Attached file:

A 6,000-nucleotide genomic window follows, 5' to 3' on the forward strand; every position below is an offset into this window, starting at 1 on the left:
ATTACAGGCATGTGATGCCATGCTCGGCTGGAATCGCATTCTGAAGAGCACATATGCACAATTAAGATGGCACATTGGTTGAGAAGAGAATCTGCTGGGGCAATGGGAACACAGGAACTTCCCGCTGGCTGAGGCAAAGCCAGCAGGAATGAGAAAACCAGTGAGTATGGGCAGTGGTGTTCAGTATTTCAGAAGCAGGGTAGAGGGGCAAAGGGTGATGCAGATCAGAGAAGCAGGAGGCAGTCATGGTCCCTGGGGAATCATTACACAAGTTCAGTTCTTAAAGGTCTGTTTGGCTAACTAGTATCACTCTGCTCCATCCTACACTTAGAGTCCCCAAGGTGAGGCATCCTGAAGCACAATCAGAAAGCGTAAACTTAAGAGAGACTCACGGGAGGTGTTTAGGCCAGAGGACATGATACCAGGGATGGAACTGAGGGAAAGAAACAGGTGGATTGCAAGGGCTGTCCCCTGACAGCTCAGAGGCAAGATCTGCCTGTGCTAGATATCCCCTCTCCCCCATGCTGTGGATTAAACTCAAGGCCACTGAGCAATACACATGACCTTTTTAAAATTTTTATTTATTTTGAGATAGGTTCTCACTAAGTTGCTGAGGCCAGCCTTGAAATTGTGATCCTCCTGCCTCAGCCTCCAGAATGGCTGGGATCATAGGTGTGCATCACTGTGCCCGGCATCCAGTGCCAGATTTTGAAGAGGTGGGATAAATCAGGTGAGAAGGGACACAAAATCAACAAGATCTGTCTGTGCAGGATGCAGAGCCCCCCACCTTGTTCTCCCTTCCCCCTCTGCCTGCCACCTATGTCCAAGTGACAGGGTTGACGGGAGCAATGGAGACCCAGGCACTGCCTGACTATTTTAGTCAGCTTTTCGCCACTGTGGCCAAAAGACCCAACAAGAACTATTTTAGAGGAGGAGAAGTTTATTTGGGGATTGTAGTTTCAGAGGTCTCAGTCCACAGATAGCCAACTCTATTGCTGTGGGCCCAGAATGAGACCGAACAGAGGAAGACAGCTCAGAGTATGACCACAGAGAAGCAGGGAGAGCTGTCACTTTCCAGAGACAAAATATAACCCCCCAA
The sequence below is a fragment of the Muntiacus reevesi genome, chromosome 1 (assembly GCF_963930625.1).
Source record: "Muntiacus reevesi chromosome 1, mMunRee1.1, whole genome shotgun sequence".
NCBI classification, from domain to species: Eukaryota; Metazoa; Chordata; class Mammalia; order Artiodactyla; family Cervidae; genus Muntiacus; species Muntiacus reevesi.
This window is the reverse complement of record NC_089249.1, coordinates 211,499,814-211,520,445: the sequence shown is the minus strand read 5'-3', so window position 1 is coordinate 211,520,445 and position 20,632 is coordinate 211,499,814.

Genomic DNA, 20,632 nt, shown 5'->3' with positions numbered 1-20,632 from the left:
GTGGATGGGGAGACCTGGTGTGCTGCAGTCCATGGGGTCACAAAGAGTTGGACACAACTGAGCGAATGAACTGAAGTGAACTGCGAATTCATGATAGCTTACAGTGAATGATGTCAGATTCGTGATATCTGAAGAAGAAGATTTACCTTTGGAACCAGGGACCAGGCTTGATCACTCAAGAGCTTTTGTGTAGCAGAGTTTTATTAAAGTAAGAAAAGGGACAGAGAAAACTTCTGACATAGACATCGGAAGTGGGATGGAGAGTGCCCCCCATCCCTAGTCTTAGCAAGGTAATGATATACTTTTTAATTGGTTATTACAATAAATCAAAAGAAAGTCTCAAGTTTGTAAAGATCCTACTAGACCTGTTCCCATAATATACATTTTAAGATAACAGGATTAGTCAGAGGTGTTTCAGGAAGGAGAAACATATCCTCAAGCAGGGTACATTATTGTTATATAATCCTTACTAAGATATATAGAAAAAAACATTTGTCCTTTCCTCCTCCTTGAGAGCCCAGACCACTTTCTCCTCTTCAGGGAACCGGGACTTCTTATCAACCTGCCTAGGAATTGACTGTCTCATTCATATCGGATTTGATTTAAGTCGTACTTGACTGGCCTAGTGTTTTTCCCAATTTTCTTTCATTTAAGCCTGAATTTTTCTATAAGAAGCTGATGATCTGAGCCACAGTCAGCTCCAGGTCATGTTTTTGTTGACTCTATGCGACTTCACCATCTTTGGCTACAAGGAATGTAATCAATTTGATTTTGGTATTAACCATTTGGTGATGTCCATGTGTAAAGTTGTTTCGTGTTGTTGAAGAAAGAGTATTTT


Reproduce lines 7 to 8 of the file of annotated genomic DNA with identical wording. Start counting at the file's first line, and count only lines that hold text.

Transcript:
Genomic DNA, 20,632 nt, shown 5'->3' with positions numbered 1-20,632 from the left:
GTGGATGGGGAGACCTGGTGTGCTGCAGTCCATGGGGTCACAAAGAGTTGGACACAACTGAGCGAATGAACTGAAGTGAACTGCGAATTCATGATAGCTTACAGTGAATGATGTCAGATTCGTGATATCTGAAGAAGAAGATTTACCTTTGGAACCAGGGACCAGGCTTGATCACTCAAGAGCTTTTGTGTAGCAGAGTTTTATTAAAGTAAGAAAAGGGACAGAGAAAACTTCTGACATAGACATCGGAAGTGGGATGGAGAGTGCCCCCCATCCCTAGTCTTAGCAAGGTAATGATATACTTTTTAATTGGTTATTACAATAAATCAAAAGAAAGTCTCAAGTTTGTAAAGATCCTACTAGACCTGTTCCCATAATATACATTTTAAGATAACAGGATTAGTCAGAGGTGTTTCAGGAAGGAGAAACATATCCTCAAGCAGGGTACATTATTGTTATATAATCCTTACTAAGATATATAGAAAAAAACATTTGTCCTTTCCTCCTCCTTGAGAGCCCAGACCACTTTCTCCTCTTCAGGGAACCGGGACTTCTTATCAACCTGCCTAGGAATTGACTGTCTCATTCATATCGGATTTGATTTAAGTCGTACTTGACTGGCCTAGTGTTTTTCCCAATTTTCTTTCATTTAAGCCTGAATTTTTCTATAAGAAGCTGATGATCTGAGCCACAGTCAGCTCCAGGTCATGTTTTTGTTGACTCTATGCGACTTCACCATCTTTGGCTACAAGGAATGTAATCAATTTGATTTTGGTATTAACCATTTGGTGATGTCCATGTGTAAAGTTGTTTCGTGTTGTTGAAGAAAGAGTATTTT